“In the past we were shipping to agents and they were earning a profit and obviously covering their costs and servicing the market,” he says. “Now, in many geographies, especially when there’s pressure from the government not to allow price increases to absorb the extra shipping costs, we have to eliminate that middle man and we have to do it ourselves.”

However, despite the challenges he insists that the export ban is “not an issue” as Masafi needed to find cost savings in how it transports water around the world anyway.

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“It’s like soccer, there’s rules to the game and you have to stick to them,” he says.

He says the company is among the first water brands to receive the Emirates Quality Mark (ESMA) last year – a stamp that shows it complies with international quality standards and that will be mandatory for all bottled water companies in 2014.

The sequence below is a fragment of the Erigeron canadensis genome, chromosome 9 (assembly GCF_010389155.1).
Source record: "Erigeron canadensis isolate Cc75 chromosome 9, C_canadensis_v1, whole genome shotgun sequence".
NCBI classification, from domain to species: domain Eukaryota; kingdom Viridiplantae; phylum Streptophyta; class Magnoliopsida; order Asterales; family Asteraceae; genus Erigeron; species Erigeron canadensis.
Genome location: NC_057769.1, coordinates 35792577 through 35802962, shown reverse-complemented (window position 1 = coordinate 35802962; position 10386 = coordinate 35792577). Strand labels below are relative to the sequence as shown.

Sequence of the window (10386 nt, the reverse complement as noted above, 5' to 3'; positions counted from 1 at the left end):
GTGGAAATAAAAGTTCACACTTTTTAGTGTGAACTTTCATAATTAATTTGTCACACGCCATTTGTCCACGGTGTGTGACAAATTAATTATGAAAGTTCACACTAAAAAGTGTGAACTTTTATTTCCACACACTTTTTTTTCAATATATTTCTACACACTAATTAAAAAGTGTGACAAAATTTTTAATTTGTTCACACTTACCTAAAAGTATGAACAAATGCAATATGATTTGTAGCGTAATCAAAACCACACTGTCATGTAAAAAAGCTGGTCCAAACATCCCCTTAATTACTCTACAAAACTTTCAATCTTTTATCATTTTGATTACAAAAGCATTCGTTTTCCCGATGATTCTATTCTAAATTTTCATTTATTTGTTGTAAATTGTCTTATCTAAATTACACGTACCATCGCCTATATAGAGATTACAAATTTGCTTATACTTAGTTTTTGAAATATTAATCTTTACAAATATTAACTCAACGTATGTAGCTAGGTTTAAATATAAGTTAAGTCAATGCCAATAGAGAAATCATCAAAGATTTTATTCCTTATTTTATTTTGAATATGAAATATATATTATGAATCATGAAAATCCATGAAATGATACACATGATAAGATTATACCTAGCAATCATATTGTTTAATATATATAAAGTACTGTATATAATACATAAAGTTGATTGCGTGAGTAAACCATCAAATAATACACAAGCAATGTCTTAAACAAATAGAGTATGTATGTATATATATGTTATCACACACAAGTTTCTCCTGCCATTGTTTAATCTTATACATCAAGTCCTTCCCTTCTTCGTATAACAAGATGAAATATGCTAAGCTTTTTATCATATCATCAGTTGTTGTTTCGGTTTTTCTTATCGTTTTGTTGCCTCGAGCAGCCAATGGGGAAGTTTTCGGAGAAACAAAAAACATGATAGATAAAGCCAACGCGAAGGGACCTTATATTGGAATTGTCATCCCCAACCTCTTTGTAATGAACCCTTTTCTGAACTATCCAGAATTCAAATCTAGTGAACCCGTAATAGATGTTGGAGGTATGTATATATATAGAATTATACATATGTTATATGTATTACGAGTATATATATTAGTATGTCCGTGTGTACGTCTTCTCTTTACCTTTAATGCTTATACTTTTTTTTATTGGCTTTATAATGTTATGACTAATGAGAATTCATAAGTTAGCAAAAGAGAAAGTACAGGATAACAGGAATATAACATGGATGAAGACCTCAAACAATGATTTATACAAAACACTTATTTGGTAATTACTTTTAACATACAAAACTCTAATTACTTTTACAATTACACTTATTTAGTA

“It’s a huge step in the right direction,” Randall says, before explaining why tighter quality controls are needed. “You can actually just drive around two streets from here and you’ll see two or three different bottling companies that are bottling the gallon bottles with water tankers that they fill up… and bring here and they pump the water out, put it through a filter and put it in these gallon bottles.

“So, there’s a lot of, shall I say, shady-type operations that I’m hoping now with ESMA coming in, these will be better regulated and the consumer will be better protected.”